• Carry out an individual risk assessment for every woman as soon as she gives notice of her pregnancy.
  • Arrange safe work or suitable alternative work while arranging a risk assessment and if this is not possible, treat the woman as suspended on full pay until the employer is able to carry out a risk assessment and make adjustments.
  • If the risk assessment reveals a risk, do all that is reasonable to remove it or prevent the woman’s exposure to it. Provide information on the risks and what action has been take.
  • Action any necessary temporary alterations to working conditions or hours of work.
  • Record any pregnancy-related sickness absence separately from other sick leave, so that pregnancy-related sickness absence is not used as a reason for disciplinary action, dismissal or redundancy. It is automatic unfair dismissal and pregnancy discrimination to dismiss a woman for a reason connected to her pregnancy.
  • Actively encourage and enable women to attend antenatal appointments and take their paid time off, including for reasonable travel and waiting time.
  • Make sure that women have access to suitable rest facilities and take steps to support women experiencing pregnancy-related sickness, particularly those with severe sickness, hyperemesis gravidarum.
  • Recognise that the prevalence of domestic abuse often increases during pregnancy and ensure that any local policies recognise this fact and that pregnant women are aware of the support available.

A call to action

Employers are failing to meet even the basic rights of pregnant women at work. Women have had their privacy breached, they have been refused individual risk assessments, prevented from taking time off to attend antenatal appointments, forced to work in dangerous conditions and denied a safe, clean, private space to rest.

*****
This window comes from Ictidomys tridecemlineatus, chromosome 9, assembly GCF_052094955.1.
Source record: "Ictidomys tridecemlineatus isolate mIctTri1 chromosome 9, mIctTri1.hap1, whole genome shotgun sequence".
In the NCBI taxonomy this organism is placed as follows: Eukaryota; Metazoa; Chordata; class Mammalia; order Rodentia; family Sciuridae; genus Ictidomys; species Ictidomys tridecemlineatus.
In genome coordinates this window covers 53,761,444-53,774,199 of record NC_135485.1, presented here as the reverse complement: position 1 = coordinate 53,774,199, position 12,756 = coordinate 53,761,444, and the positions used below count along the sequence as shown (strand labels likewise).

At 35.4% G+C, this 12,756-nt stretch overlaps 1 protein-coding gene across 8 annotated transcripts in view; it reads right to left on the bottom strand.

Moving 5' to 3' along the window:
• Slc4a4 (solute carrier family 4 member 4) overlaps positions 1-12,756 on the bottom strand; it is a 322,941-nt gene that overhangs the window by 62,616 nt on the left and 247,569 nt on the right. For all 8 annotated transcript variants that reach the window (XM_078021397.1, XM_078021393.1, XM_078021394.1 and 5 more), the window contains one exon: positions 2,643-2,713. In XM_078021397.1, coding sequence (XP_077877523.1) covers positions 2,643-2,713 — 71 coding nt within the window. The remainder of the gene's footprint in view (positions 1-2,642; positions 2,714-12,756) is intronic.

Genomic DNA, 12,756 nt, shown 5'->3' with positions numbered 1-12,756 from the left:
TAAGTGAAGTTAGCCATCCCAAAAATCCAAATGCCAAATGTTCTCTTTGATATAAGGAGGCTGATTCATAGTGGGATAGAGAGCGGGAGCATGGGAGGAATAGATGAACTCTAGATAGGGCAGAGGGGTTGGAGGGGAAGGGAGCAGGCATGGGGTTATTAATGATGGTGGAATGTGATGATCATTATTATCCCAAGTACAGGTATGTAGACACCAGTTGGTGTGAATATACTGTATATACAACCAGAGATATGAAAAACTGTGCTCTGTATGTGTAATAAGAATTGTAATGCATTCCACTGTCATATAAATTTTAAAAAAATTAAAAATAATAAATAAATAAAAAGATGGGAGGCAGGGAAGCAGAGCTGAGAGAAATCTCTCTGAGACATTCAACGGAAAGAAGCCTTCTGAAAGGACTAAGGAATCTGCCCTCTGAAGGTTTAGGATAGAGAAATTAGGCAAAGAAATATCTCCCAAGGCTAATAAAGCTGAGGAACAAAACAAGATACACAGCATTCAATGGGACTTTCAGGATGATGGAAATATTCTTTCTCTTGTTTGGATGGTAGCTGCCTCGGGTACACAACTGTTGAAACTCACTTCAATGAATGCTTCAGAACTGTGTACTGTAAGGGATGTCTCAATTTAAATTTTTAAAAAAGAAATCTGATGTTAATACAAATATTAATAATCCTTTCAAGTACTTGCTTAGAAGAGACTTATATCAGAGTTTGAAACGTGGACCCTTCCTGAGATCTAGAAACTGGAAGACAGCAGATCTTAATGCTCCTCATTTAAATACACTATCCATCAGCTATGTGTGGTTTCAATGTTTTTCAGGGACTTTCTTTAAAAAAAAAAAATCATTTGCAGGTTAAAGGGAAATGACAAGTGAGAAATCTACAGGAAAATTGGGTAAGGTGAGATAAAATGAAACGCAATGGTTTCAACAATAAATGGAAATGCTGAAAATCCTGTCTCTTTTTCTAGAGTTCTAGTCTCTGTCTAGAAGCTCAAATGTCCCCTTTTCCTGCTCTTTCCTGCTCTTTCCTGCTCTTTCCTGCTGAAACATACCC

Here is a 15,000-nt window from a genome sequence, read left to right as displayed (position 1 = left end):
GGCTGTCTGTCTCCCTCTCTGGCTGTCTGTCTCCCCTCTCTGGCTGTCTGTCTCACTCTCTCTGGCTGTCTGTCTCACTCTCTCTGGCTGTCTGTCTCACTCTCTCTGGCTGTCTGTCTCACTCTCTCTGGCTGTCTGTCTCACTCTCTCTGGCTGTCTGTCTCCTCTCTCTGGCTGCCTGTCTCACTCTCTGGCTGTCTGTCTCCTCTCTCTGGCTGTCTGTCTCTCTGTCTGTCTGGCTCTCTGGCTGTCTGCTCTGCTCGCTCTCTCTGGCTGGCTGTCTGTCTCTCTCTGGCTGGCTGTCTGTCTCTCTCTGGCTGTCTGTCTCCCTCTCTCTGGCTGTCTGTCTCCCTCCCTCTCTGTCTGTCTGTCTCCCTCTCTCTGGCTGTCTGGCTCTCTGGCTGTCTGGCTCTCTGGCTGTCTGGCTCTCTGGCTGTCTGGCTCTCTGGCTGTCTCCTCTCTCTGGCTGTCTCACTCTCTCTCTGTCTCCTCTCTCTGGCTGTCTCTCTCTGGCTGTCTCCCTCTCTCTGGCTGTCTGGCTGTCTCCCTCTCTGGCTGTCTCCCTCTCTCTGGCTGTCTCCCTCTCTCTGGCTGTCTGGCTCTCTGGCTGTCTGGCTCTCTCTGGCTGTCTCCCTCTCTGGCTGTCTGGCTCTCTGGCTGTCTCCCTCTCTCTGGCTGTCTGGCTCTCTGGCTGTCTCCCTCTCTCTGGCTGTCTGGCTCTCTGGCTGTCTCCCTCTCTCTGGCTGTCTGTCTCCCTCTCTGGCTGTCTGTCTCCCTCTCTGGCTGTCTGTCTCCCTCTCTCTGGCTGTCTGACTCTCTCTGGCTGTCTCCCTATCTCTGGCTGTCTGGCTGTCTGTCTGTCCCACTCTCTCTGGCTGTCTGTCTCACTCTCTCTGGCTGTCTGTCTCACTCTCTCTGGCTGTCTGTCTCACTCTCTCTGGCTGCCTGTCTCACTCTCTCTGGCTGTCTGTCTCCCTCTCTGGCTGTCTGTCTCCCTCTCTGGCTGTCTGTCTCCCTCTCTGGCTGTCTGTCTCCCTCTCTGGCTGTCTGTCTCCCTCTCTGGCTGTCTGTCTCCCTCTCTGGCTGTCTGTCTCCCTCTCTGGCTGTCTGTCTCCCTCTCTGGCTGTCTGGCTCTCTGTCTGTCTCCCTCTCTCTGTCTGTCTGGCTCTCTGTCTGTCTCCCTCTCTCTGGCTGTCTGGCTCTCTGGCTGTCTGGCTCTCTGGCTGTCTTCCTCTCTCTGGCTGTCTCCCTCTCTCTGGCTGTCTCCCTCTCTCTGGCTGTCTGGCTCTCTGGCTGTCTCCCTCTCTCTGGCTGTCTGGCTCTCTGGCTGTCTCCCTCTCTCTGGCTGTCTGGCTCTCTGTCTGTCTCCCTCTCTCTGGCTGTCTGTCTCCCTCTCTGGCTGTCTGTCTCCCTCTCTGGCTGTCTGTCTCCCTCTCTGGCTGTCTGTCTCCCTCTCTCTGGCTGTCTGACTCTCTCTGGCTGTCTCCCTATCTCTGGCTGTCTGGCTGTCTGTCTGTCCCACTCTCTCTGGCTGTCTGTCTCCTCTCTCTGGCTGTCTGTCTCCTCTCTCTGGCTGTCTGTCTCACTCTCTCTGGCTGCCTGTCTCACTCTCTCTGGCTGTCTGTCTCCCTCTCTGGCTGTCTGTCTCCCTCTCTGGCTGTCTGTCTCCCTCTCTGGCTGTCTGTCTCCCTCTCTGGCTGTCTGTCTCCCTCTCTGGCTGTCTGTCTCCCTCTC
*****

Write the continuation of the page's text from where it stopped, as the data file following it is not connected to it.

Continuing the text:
Pregnant women’s health, safety, welfare and dignity are under threat.

We can protect these rights. Many employers can and do support pregnant women at work. The NEU is calling on all employers to uphold pregnant women’s rights at work. We want women to control who knows about her pregnancy and when, we want to see timely risk assessments and reviews, appropriate adjustments to working conditions, paid time off for antenatal appointments and suitable rest facilities.

What can reps do?

NEU reps have a vital role to play in protecting pregnant women from discrimination in the workplace.

Many women have low awareness of their rights at work and may take what an employer tells them at face value, thus losing out on entitlements and protections during their pregnancy. Here are some of the ways in which you can support your members.

  1. Protect their confidentiality if they do not want colleagues to know about their pregnancy yet and remind any employer/ manager who is aware of the pregnancy not to disclose it without express permission.
  2. Make sure that your members have access to up-to-date information about their maternity rights and any local maternity policies. You can approach human resources (HR) for this information thus avoiding the need for the woman to reveal that she is pregnant.
  3. Try to organise regular catch- ups with your member during her pregnancy to make sure that her health and safety is being protected and that she is not experiencing pregnancy

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Pregnant woman working from home on laptop

Being pregnant at work

The NEU pregnant women at work resources have been developed to enable members and reps to demand better and work in unison to assert the rights at work of pregnant teachers and support staff.

Find out more